Eduardo Polonio

HOMOGENIZED TERRESTRIALS – SHADOWS THINK TWICE (CD by Aubjects) *
AMALGAMATED – SOLVE ET COAGULA (cassette by Aubjects)
DOG HALLUCINATION – MITZI (cassette by Aubjects)
NICHELODEON/INSONAR – UKIYOE MONDI FLUTTUANTI’/FRANCESCO PAOLO PALADINO – QUICKWORKS AND DEADWORKS (CD & DVD by Snowdonia)
ERLING WOLD – CERTITUDE AND JOY (CD by Minimax Music)
SATURN’S RIVAL – SATURN’S RIVAL  (CD by Pfmentum)
EDUARDO POLONIO – EDICION ANTOLOGICA 1969-2014 (double DVD by Luscinia Discos)
VERTONEN – UTTERER (CDR by Ballast) *
BAMBOO STILTS – BENEATH THE BARK (CDR by Eilean Records) *
MORE EAZE – STYLISTIC DEAUTOMATIZATION (CDR by Kendra Steiner Editions) *
FOSSILS & BILL SHUTE – THE FLORIDA NOCTURNE POEMS (CDR by Kendra Steiner Editions) *
GIFT FIG: ALFRED 23 HARTH & CARL STONE – STELLENBOSCH (CDR by Kendra Steiner Editions) *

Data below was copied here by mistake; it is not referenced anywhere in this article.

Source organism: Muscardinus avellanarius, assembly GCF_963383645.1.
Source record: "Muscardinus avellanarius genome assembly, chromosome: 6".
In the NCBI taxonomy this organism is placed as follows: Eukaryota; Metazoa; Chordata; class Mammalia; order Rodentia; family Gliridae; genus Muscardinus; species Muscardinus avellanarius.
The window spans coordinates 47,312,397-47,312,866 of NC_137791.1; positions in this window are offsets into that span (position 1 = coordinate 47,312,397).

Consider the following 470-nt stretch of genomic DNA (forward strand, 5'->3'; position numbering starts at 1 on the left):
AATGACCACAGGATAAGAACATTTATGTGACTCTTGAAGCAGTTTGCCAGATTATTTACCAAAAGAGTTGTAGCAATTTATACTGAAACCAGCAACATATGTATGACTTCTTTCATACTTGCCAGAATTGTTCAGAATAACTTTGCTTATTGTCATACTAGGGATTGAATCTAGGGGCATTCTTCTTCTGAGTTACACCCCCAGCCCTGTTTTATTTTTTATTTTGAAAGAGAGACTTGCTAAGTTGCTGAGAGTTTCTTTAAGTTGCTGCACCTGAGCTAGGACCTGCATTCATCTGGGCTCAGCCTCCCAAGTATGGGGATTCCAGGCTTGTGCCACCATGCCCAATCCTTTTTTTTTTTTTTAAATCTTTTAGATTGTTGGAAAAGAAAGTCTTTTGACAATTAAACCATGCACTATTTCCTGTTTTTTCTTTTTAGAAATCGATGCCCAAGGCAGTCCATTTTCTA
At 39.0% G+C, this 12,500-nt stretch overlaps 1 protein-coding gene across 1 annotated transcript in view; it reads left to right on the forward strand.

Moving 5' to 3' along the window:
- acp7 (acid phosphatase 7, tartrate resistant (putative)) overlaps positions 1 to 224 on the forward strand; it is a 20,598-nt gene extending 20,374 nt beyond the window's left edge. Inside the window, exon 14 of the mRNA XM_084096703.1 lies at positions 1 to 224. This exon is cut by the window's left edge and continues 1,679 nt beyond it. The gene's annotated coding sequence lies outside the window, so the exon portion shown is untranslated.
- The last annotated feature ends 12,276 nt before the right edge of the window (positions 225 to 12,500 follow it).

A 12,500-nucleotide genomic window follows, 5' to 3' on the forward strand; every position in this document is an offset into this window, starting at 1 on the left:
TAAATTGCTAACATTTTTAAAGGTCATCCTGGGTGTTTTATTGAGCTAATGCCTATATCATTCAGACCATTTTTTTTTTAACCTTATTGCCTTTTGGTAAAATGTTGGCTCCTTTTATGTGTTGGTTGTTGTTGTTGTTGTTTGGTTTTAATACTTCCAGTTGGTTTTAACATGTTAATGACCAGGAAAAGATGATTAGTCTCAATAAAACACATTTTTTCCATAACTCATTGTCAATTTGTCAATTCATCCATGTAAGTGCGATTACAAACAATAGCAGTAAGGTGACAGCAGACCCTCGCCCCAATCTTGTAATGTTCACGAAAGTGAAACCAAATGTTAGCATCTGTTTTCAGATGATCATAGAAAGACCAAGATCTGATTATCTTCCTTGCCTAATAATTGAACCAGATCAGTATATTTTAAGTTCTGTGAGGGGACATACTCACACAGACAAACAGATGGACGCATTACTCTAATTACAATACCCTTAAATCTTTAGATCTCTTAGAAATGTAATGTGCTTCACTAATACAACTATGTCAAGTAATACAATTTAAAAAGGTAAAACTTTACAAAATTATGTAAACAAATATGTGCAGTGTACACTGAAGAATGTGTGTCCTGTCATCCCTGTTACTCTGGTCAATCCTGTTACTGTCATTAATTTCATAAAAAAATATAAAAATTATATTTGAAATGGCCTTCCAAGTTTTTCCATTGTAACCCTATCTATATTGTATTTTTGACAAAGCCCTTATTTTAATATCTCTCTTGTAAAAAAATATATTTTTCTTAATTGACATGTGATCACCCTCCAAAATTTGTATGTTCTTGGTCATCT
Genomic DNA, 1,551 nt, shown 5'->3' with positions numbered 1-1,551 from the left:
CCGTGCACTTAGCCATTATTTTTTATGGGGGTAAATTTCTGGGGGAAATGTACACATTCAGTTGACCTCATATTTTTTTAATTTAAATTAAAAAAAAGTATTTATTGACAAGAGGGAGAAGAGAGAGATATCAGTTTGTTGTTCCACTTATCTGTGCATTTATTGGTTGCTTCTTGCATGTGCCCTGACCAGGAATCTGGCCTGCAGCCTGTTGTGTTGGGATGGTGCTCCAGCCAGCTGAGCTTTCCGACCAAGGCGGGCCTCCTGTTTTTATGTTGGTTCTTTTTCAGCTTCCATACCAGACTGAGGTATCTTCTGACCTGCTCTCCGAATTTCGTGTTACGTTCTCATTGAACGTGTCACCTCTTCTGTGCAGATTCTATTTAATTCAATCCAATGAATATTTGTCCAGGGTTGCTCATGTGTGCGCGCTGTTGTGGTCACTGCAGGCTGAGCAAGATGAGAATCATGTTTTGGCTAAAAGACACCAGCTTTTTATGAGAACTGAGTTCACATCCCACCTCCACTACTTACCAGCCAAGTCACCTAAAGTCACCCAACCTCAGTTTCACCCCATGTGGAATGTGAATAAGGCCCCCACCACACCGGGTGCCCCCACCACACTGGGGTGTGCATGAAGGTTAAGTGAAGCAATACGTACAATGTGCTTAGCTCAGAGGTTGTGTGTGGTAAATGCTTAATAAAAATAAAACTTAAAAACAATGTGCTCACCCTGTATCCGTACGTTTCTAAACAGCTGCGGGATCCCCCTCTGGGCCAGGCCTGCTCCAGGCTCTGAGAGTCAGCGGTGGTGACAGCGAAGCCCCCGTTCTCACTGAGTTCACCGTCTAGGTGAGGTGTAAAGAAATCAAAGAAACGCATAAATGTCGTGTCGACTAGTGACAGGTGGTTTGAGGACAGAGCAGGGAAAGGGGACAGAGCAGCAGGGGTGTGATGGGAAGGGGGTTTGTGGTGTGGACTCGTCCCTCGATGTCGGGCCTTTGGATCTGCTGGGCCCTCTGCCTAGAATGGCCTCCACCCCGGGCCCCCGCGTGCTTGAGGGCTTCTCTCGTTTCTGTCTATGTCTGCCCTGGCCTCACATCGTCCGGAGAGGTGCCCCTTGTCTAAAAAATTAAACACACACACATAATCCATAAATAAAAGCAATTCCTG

DAVID EVANS – TRANSITIONS (CDR by 3Leaves) *
VOIDMORF – BEYOND ALL THE LIGHT (CDR by Exabyss Records) *
EARTH BURIAL – ALL SHALL BE DEAD ALL SHALL BE NOT (CDR by Exabyss Records) *
THE ETERNAL MALCONTENT (cassette compilation by Exabyss Records)
CORE SHIFT – FAR BEYOND THE STARS (3″CDR, private) *
THE INTUITIVE P’ARTY (DVD-R by P-Art)

Vital Weekly #988 by Vitalweekly on Mixcloud

tracklist for Vital Weekly 988:

0000 Tune
0014 Bamboo Stilts
0319 Homogenized Terrestrials – Scubble
0619 More Eaze
0921 Vertonen – Utterer
1229 Gift Fog: Alfred 23 Harth & Carl Stone – Overberg
1536 Core Shift – Far Beyond The Stars
1845 David Evans
2153 Fossils – Nocturne 3
2453 Voidmorf – The Perpetual State Of Coronium
2758 Earth Burial – Aspirating Soul From The Abdominal City
3104 Tune

HOMOGENIZED TERRESTRIALS – SHADOWS THINK TWICE (CD by Aubjects)
AMALGAMATED – SOLVE ET COAGULA (cassette by Aubjects)
DOG HALLUCINATION – MITZI (cassette by Aubjects)